What happens to long haul COVID in the military?
âI had a slight headache.
This is how the Senior Field Artillery NCO’s fight with COVID-19 began during his deployment to the Middle East last year. Soon he was in the intensive care unit of a US military hospital, where he would stay for about a month.
“Around the seventh day, that’s when it all went downhill,” said the non-commissioned officer, who requested anonymity to speak freely about his experience to the Army Times. âI sat in the shower for about three hours – about 2:00 am until 5:00 am, a low point in my life – throwing up all over myself, urinating on myself, defecating on myself. “
Things have hardly improved since.
He is one of the so-called “long-haul COVIDs” still exhibiting life-altering symptoms of the disease almost a year later. He says his persistent shortness of breath, brain fog, fatigue, dizziness and short-term memory loss prevent him from doing his job as a soldier.
âI am currently working about two, three hours a day and I will be working a maximum of around 10 hours a week,â he said. âI don’t think I’m an asset to my organizationâ¦ I can’t get on a plane and deploy after a year [of recovery]. It should be obvious that I’m separatedâ¦ I don’t see the benefit of keeping myself as a soldier on active duty.
Army Times spoke with the senior non-commissioned officer and two other soldiers with persistent symptoms of COVID-19 of varying severity, in addition to asking military officials and veterans about medical support for the long – couriers.
Simply put: Death isn’t the only result of COVID-19 that can take a soldier out of combat for good.
If a soldier “believes he is suffering from a chronic illness attributed to an on-duty event, injury or diagnosis (including COVID-19), he is strongly encouraged to file a claim.” [for disability benefits,â VA spokesperson Gina Jackson told Army Times.
Jackson also pointed to a law signed earlier this year that directed the VA to presume that COVID-19 diagnoses are service-connected for all active-duty troops or reserve component personnel serving on federal active duty.
According to the CDCâs website, an unknown number of people who survive the disease experience âpost-COVID conditions,â which it describes as âa wide range of new, returning, or ongoing health problems people can experience four or more weeks after being first infected with the virus.â
The Long COVID Alliance, a collective working to inform policymakers about the disease and accelerate research into the condition, estimates that 3.2 million Americans are experiencing at least one post-infection symptom.
Scientists arenât sure how common long COVID is, or many people experience physically-disabling symptoms like that of the field artillery NCO. One expert told the Wall Street Journal in June that as many as 5 percent of people could have long-term issues with the disease.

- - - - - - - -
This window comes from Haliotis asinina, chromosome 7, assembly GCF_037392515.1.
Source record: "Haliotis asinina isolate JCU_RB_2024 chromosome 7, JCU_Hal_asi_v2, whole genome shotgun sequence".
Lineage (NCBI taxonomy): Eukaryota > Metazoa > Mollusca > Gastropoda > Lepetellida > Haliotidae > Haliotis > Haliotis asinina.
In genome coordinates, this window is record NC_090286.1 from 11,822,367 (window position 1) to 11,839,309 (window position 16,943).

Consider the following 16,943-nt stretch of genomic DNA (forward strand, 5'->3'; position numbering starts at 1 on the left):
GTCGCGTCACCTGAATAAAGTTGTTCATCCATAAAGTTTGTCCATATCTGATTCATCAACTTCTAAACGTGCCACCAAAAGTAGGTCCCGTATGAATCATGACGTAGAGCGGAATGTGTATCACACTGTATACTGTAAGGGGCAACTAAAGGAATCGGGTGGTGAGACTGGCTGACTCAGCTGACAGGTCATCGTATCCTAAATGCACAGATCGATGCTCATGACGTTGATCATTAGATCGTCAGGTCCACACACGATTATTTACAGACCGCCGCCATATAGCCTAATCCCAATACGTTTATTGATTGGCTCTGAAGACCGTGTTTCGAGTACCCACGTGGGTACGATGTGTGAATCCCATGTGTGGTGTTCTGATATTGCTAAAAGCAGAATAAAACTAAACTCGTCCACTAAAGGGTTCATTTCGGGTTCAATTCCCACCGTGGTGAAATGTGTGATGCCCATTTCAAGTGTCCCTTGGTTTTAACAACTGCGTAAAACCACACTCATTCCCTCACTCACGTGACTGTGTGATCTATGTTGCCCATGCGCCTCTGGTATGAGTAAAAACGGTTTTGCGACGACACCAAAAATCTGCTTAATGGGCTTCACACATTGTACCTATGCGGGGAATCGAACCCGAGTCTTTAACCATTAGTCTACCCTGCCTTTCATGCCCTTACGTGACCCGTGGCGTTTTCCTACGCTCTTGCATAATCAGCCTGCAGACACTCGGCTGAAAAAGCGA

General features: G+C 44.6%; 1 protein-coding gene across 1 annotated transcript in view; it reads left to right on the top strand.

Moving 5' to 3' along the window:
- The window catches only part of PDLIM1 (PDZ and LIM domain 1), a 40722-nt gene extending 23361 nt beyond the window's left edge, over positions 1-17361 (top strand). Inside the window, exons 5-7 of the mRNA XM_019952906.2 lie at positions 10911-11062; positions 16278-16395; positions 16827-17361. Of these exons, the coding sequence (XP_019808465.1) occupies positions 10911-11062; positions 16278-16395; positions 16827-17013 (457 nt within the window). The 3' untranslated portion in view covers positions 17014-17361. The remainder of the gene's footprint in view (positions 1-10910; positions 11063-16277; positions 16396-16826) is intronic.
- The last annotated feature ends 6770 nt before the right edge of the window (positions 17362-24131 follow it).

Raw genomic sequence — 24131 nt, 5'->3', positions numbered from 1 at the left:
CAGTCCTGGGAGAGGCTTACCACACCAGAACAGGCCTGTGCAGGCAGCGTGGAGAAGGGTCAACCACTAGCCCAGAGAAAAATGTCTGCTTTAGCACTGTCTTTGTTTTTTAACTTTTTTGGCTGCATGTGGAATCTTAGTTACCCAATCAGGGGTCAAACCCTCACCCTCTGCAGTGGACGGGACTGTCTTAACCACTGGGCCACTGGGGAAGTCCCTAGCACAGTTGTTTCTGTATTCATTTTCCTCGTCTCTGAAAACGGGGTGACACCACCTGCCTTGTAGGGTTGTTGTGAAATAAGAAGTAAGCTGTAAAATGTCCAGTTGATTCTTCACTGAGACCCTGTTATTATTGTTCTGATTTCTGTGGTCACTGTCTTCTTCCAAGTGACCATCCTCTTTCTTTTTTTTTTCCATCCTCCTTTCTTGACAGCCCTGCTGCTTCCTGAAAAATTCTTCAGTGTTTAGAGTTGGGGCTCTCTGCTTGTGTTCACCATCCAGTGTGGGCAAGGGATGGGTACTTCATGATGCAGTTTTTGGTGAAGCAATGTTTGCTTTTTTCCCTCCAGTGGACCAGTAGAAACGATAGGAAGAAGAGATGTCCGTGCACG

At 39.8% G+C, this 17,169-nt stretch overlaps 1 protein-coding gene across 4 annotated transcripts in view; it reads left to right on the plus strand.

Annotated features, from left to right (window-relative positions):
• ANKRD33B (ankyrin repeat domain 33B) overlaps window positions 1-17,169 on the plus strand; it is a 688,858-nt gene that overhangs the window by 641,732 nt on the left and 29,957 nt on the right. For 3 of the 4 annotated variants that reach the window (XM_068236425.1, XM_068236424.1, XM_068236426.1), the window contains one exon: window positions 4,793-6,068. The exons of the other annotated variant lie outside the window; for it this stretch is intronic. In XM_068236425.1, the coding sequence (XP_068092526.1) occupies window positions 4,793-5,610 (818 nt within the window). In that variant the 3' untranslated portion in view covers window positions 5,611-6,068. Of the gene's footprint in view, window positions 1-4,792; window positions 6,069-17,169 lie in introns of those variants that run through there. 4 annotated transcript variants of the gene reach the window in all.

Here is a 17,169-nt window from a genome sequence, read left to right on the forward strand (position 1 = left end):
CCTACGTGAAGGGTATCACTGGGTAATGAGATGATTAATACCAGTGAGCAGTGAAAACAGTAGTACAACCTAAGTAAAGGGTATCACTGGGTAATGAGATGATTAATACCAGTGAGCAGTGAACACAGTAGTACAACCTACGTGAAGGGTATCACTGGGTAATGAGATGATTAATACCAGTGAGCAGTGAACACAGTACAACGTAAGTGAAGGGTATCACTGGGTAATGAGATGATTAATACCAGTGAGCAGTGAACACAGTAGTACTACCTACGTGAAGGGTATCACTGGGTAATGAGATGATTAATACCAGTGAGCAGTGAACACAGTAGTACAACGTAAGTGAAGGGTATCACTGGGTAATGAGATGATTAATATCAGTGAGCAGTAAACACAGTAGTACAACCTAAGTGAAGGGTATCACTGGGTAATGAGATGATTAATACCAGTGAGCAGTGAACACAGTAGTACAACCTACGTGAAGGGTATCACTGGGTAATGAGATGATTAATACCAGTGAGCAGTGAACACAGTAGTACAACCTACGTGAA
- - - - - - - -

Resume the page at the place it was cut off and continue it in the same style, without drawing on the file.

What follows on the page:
Many symptoms of long COVID can affect a soldierâs ability to perform their job. According to the CDC, the symptoms can include:
- Difficulty breathing
- Tiredness or fatigue
- Symptoms that get worse after physical or mental activities
- Difficulty thinking or concentrating (âbrain fogâ)
- Chest or stomach pain
- Fast-beating or pounding heart (also known as heart palpitations)
- Sleep problems
- Dizziness on standing (lightheadedness)
- Mood changes
- Change in smell or taste
Despite the potential impact, the Army doesnât know how many soldiers are suffering with long COVID, service spokesperson Lt. Col. Gabriel Ramirez told Army Times.
âCurrently the number of Soldiers receiving treatment for long-haul COVID is not tracked by the Army,â Ramirez said. âThe Army provides the same accommodations and treatment for all Soldiers with medical issues.â
But some soldiers who still have residual symptoms are worried they wonât be able to continue serving or get the medical care they need.
The field artillery NCO will leave the Army next year, he said, though he was already eligible for retirement when he became sick.
âMilitary doctors donât take me seriously,â a second soldier told Army Times. He says he contracted the disease while in training early last year, but there wasnât testing available at the time.
âI had severe flu-like symptoms, plus the signature [ones like] no taste, no smell, cough, fever [and] congestion, âeven though he’s only in his late twenties, he said. Today, over a year and a half after falling ill, he still suffers from heart palpitations and extreme shortness of breath during exercise.
The second soldier says medical professionals don’t take him seriously because he has never had a positive COVID-19 test – or any test for that matter. He fears falling through the cracks and losing his military career, which he described as a second chance at life.